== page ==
"We cannot be conscious of what we are not conscious of." Unlike the director leads you to believe, the protagonist of Ex Machina, Andrew Garland's 2015 masterpiece, isn't Caleb, a young programmer tasked with evaluating machine consciousness. Rather, it's his target Ava, a breathtaking humanoid AI with a seemingly child-like naïveté and an enigmatic mind. Like most cerebral movies, Ex Machina leaves the conclusion up to the viewer: was Ava actually conscious? In doing so, it also cleverly avoids a thorny question that has challenged most AI-centric movies to date: what is consciousness, and can machines have it?
What are neural networks, but more important, how are they trained in practice? How can data scientists design an optimal neural network when a single training run can take 2 weeks? In this Data Science Central webinar we will start from the foundation of what deep learning is then fast forward through what it takes to train a production quality neural network. You won't be able to train a network when this talk is over, but you'll understand enough basics to start smart conversations about our customers' practice of deep learning.
One intuitive way to make forecasts would be to refer to recent time points. Today's stock prices would likely be more similar to yesterday's prices than those from five years ago. Hence, we would give more weight to recent than to older prices in predicting today's price. These correlations between past and present values demonstrate temporal dependence, which forms the basis of a popular time series analysis technique called ARIMA (Autoregressive Integrated Moving Average). ARIMA accounts for both seasonal variability and one-off'shocks' in the past to make future predictions.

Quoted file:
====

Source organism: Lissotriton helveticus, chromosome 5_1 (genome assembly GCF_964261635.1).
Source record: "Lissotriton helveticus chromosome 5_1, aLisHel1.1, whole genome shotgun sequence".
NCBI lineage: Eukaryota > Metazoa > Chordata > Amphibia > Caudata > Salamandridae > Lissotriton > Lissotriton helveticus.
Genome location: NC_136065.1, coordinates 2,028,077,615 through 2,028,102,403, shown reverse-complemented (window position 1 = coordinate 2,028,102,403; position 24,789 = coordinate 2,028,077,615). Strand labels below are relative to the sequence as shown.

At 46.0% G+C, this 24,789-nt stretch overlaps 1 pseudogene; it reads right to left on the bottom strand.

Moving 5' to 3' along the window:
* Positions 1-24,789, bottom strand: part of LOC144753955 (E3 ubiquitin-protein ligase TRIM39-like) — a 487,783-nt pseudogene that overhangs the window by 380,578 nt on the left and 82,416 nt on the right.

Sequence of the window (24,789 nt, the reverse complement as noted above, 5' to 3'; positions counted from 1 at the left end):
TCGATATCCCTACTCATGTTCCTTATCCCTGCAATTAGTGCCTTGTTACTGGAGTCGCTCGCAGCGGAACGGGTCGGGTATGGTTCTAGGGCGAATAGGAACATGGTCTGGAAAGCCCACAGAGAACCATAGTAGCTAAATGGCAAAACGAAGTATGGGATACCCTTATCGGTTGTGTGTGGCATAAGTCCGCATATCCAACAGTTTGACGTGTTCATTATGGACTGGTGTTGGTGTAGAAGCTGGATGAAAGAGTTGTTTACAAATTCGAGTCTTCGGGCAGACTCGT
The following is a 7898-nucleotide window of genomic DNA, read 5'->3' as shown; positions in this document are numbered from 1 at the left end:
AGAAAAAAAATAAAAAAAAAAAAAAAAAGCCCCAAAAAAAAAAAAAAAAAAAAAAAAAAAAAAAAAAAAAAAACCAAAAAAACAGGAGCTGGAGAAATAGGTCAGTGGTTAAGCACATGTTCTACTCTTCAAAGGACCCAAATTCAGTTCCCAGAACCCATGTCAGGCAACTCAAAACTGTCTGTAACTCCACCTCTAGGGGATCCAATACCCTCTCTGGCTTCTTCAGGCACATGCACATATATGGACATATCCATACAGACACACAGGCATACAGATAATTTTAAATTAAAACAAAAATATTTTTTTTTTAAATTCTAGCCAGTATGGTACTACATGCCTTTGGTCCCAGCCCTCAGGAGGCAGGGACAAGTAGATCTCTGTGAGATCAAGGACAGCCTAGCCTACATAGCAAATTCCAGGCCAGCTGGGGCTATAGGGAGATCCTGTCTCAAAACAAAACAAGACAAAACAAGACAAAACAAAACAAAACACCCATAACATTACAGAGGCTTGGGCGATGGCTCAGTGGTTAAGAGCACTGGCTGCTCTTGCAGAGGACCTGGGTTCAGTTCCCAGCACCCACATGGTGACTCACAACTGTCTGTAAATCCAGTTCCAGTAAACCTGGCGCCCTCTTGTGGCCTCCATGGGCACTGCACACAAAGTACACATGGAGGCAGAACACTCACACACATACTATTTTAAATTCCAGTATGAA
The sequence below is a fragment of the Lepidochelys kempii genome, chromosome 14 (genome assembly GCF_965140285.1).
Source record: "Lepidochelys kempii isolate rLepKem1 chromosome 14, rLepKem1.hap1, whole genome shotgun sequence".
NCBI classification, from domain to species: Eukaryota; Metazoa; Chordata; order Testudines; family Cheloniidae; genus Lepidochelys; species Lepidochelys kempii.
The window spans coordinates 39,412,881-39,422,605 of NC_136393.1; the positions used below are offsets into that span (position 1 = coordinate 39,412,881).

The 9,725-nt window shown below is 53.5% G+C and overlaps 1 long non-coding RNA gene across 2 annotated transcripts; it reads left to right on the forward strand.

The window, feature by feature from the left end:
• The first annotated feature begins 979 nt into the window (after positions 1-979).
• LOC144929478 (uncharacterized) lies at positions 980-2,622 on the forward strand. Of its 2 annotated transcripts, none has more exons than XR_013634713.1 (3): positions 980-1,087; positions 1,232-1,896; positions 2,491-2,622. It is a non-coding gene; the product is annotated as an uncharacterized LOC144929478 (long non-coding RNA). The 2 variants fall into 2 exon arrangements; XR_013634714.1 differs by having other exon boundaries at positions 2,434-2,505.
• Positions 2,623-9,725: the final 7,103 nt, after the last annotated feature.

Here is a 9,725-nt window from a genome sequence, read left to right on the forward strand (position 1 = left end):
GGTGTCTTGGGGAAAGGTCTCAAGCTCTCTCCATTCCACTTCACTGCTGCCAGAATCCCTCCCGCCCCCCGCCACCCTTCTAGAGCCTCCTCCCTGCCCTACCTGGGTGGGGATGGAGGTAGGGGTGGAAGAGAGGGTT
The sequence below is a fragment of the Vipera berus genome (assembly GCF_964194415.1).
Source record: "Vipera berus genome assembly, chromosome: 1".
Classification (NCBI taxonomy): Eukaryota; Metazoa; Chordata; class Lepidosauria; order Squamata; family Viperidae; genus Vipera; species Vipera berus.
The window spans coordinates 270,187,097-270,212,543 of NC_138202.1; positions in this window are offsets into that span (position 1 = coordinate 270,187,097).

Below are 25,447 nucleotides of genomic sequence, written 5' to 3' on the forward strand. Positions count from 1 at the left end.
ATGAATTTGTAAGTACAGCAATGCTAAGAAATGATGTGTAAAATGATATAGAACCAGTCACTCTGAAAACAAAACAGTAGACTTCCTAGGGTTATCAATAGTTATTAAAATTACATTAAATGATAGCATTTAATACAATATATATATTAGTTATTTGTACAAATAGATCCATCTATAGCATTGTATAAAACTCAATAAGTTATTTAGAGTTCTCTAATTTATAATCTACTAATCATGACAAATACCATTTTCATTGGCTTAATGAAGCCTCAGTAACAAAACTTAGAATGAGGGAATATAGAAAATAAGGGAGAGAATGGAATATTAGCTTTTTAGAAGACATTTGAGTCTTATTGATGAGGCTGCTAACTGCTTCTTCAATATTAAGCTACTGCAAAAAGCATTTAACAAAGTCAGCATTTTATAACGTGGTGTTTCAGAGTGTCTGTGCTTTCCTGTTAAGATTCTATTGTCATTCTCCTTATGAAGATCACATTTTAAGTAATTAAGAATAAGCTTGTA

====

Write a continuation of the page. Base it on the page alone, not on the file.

This is a graphics card created for the PC. VentureBeat's Blair Frank said "The new Titan V card will provide customers with a Nvidia Volta chip that they can plug into a desktop computer." Thursday marked its debut, positioned as "the world's most powerful GPU for the PC." CEO Jensen Huang did the introduction. The announcement took place at the annual AI gathering, the NIPS (Neural Information Processing Systems) conference. It can carry massive amounts of power and speed AI computation.
The ability to truly democratize the process is perhaps the most important element of any enterprise machine learning platform. DataRobot automates the entire modeling lifecycle, enabling users to quickly and easily build highly accurate predictive models. The only ingredients needed are curiosity and data -- coding and machine learning skills are completely optional!
Once upon a time, the very concept of Open Source was absurd, and only its proponents ever thought it could be other than marginal. Important software could only be built and supported by sophisticated businesses, an expensive industrial component whose blueprints -- the source code -- was extremely valuable. It became clear, to no historian's surprise, that once knowledge is sufficiently distributed and tools become cheap enough, distributed development by heterogeneously (and heterogeneously motivated) people not only creates high-quality software at zero marginal cost; because it only takes a single motivated individual to leverage existing developments and move them forward regardless of its novelty or risk, it's inherently much more creative. Open Source developers can take risks others can't, and they begin from further ahead, on the shoulder of other, taller developers. What's more adventurous than a single individual toying with an idea out of love and curiosity?